Wind sock – what to do
- Hang the windsock above children’s head level, where they can see it from all directions. The middle of a washing line across part of the outdoor area would be perfect.
- Help a group of children to observe the wind. To observe the wind direction, children need to stand underneath the windsock and look up to see which way the wind is blowing the sock. They can record this direction on the weather chart using an arrow.
- To record the strength of the wind, the children need to look at the windsock from the side and record the angle of the windsock in comparison to the ground. The children can also record this on the weather chart using an arrow.
Using the weather chart
When looking at the weather charts, you could ask:
- How much rain did we collect today/altogether?
- Which way was the wind blowing?
- How hard was the wind blowing?
- What do you think the weather will be like tomorrow?
- Was the weather the same today as it was yesterday?
- What do you think it will be like tomorrow?
- Can you spot any patterns in the weather?
Other things to try
Remember to refer to the children as meteorologists and praise them for using the attributes. You could say things like:
“Well done, you observed how fast the wind was blowing and in which direction by looking carefully at the windsock…”
The science of the weather station
We have put together some useful information about the science of the weather station to accompany this activity. Don’t worry this is for your information only and to help you answer any questions children may have. We don’t expect you to explain this to the children in your setting!
Where does rain come from?
Rain comes from rain clouds called cumulonimbus and nimbostratus clouds.
Where does the rain go?
Rain seeps into the land or becomes runoff and flows into sewers, streams and rivers, which eventually flow into the sea or into lakes and reservoirs, some of which is used as our drinking water. The water on earth is heated by the sun, evaporates and condenses into clouds, before it falls as rain again. This is what we call the water cycle.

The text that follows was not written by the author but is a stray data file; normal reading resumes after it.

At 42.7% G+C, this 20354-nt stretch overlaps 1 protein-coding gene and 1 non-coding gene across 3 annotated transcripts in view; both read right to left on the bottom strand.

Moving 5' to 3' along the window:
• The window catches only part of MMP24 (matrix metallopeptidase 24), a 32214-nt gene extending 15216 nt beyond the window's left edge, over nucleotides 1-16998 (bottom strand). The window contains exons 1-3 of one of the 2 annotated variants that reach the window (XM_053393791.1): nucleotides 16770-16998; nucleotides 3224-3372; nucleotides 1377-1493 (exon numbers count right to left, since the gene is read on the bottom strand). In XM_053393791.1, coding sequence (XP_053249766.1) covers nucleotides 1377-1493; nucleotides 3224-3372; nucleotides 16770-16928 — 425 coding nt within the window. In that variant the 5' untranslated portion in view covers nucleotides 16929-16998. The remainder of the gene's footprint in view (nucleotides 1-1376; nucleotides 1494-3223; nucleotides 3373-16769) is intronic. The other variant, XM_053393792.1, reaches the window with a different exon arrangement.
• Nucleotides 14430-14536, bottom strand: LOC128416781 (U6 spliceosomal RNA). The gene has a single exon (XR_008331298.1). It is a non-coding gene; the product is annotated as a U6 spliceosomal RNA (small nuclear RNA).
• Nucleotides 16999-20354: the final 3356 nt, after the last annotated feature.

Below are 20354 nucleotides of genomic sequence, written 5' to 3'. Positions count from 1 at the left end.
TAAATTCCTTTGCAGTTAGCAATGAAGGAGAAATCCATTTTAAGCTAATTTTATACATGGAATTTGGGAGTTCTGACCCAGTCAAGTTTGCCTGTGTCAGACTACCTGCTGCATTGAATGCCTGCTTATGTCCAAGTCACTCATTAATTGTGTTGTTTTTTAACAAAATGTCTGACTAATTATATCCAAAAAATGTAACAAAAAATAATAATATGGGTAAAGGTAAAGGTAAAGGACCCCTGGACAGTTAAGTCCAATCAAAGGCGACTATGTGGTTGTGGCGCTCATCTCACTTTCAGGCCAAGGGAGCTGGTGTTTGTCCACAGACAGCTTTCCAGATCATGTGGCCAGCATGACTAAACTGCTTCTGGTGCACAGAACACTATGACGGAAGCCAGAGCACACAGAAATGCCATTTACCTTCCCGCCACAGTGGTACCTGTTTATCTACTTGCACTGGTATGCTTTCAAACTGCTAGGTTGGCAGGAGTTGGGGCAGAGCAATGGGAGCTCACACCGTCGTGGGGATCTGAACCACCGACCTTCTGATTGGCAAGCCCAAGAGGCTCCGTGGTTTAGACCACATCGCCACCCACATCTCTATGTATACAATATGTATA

Is rain useful?
All living things need water to survive, but trees and plants need water from rain to make their food and wild animals need it to drink. The water we drink comes from the rain, but it is collected in reservoirs and cleaned before we get it through pipes to our buildings and homes.
Where does wind come from?
Wind is the movement of air around our atmosphere. Wind comes from two places. Surface temperatures are warmer near the equator. Air rises at the equator and travels north or south towards the poles where it cools and falls. Winds are also created due to the rotation of the Earth – the Coriolis effect. Air moves from places of high pressure (where there’s a lot of it) to places of low pressure (where there is less of it).
Why does the wind blow harder some days than others?
Air moves from high-pressure areas to low-pressure areas. The bigger the difference between the pressures, the faster the air will move from the high to the low pressure. That rush of air is the wind we experience.
Why does the wind blow in different directions?
Again, this is due to the movement of air from high-pressure areas to low pressure areas.
Is wind useful?
Wind is extremely useful, we can use it to turn wind turbines which generate electricity for our homes. Birds use the wind to help them fly and some plants use it to spread their seeds over long distances.
What you’ll need
- A rain gauge (see instructions) made from an empty 2l plastic bottle
- Sharp scissors
- A wind sock (see instructions) made from a section of plastic bottle, at least 2 plastic bags and some string
- A weather chart (like this one) for each day or laminated chart
- Pens for recording
- The meteorologist poster
10 minutes or so, daily.Meteorologist poster